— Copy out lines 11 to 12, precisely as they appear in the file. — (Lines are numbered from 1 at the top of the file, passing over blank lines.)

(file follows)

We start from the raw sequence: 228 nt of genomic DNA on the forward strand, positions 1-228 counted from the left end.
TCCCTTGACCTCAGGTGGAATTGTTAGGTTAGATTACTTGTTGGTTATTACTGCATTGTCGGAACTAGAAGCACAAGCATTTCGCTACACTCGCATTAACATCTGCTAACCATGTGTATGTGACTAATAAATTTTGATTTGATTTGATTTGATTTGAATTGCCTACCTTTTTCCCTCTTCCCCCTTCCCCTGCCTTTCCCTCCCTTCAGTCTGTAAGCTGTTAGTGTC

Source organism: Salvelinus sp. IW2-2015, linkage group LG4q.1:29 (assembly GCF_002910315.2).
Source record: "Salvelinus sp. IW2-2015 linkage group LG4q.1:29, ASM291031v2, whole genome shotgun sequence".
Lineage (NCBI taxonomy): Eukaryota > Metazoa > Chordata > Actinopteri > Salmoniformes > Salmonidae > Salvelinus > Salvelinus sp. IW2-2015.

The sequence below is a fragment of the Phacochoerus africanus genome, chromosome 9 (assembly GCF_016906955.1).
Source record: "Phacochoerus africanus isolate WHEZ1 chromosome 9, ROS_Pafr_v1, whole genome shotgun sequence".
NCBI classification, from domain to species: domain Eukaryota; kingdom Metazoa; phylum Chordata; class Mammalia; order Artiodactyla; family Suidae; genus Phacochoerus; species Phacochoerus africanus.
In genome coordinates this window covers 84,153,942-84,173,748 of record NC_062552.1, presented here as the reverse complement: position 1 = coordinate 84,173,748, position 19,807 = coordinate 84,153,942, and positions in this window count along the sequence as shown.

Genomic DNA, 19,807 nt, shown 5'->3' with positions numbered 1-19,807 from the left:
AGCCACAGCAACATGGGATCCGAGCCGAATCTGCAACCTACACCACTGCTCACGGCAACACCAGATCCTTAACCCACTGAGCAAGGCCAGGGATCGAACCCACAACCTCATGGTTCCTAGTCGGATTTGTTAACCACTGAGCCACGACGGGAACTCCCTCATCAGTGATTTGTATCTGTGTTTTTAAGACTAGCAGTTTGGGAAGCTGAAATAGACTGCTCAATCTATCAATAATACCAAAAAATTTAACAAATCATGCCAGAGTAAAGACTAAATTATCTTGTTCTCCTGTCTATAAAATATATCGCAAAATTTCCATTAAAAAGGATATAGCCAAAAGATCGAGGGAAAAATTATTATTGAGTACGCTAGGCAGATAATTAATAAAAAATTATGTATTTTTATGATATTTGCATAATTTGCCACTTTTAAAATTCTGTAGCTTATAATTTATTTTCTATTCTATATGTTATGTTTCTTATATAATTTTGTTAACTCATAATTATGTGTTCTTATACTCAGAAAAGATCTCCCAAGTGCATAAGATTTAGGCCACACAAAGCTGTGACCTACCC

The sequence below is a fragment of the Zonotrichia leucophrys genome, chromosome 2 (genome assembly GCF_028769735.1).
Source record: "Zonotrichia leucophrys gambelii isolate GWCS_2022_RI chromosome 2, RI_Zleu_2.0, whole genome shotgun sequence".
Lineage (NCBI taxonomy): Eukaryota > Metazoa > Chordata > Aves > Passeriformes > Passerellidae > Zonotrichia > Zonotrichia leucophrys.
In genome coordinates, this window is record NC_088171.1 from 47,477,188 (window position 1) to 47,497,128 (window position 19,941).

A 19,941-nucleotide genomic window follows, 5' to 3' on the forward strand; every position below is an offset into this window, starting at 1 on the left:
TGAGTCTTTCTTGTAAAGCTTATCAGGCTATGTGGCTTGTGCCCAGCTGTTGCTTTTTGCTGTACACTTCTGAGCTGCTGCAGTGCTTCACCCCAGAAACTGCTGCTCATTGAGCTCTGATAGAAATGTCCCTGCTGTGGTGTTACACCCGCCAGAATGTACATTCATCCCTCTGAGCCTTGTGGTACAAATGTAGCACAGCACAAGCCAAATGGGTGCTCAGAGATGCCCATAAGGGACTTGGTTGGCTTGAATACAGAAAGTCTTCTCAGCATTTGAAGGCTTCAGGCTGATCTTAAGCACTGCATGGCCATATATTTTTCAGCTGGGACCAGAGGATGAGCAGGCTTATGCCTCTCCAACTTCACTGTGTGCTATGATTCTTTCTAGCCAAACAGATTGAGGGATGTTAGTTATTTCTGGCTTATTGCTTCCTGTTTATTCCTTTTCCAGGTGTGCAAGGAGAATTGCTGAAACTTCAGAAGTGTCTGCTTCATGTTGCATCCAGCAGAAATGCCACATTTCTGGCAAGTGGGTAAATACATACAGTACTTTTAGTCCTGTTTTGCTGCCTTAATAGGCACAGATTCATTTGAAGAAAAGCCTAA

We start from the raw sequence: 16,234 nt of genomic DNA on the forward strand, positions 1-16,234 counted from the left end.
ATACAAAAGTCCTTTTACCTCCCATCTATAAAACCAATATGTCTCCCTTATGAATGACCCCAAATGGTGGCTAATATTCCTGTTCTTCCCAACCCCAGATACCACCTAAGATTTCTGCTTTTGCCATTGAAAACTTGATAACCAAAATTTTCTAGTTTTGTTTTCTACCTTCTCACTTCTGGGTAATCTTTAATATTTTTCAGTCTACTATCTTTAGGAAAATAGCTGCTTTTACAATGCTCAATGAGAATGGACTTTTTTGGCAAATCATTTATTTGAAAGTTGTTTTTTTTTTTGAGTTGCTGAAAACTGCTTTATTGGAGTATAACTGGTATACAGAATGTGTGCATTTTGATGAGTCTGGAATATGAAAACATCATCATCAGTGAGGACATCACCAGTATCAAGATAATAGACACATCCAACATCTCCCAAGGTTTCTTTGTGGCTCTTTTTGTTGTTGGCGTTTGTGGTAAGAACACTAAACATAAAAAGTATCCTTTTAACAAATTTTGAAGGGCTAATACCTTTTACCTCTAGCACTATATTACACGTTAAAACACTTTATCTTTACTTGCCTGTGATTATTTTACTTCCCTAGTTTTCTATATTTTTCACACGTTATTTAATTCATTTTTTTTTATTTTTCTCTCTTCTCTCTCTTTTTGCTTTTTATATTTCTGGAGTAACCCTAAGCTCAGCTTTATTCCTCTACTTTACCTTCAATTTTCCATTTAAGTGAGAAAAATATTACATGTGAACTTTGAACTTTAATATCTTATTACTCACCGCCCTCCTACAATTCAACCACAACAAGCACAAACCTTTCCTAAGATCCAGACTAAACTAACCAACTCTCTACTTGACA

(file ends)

AGCCACAGCAACATGGGATCCGAGCCGAATCTGCAACCTACACCACTGCTCACGGCAACACCAGATCCTTAACCCACTGAGCAAGGCCAGGGATCGAACCCACAACCTCATGGTTCCTAGTCGGATTTGTTAACCACTGAGCCACGACGGGAACTCCCTCATCAGTGATTTGTATCTGTGTTTTTAAGACTAGCAGTTTGGGAAGCTGAAATAGACTGCTCAATCTATCAATAATACCAAAAAATTTAACAAATCATGCCAGAGTAAAGACTAAATTATCTTGTTCTCCTGTCTATAAAATATATCGCAAAATTTCCATTAAAAAGGATATAGCCAAAAGATCGAGGGAAAAATTATTATTGAGTACGCTAGGCAGATAATTAATAAAAAATTATGTATTTTTATGATATTTGCATAATTTGCCACTTTTAAAATTCTGTAGCTTATAATTTATTTTCTATTCTATATGTTATGTTTCTTATATAATTTTGTTAACTCATAATTATGTGTTCTTATACTCAGAAAAGATCTCCCAAGTGCATAAGATTTAGGCCACACAAAGCTGTGACCTACCC

The sequence below is a fragment of the Zonotrichia leucophrys genome, chromosome 2 (genome assembly GCF_028769735.1).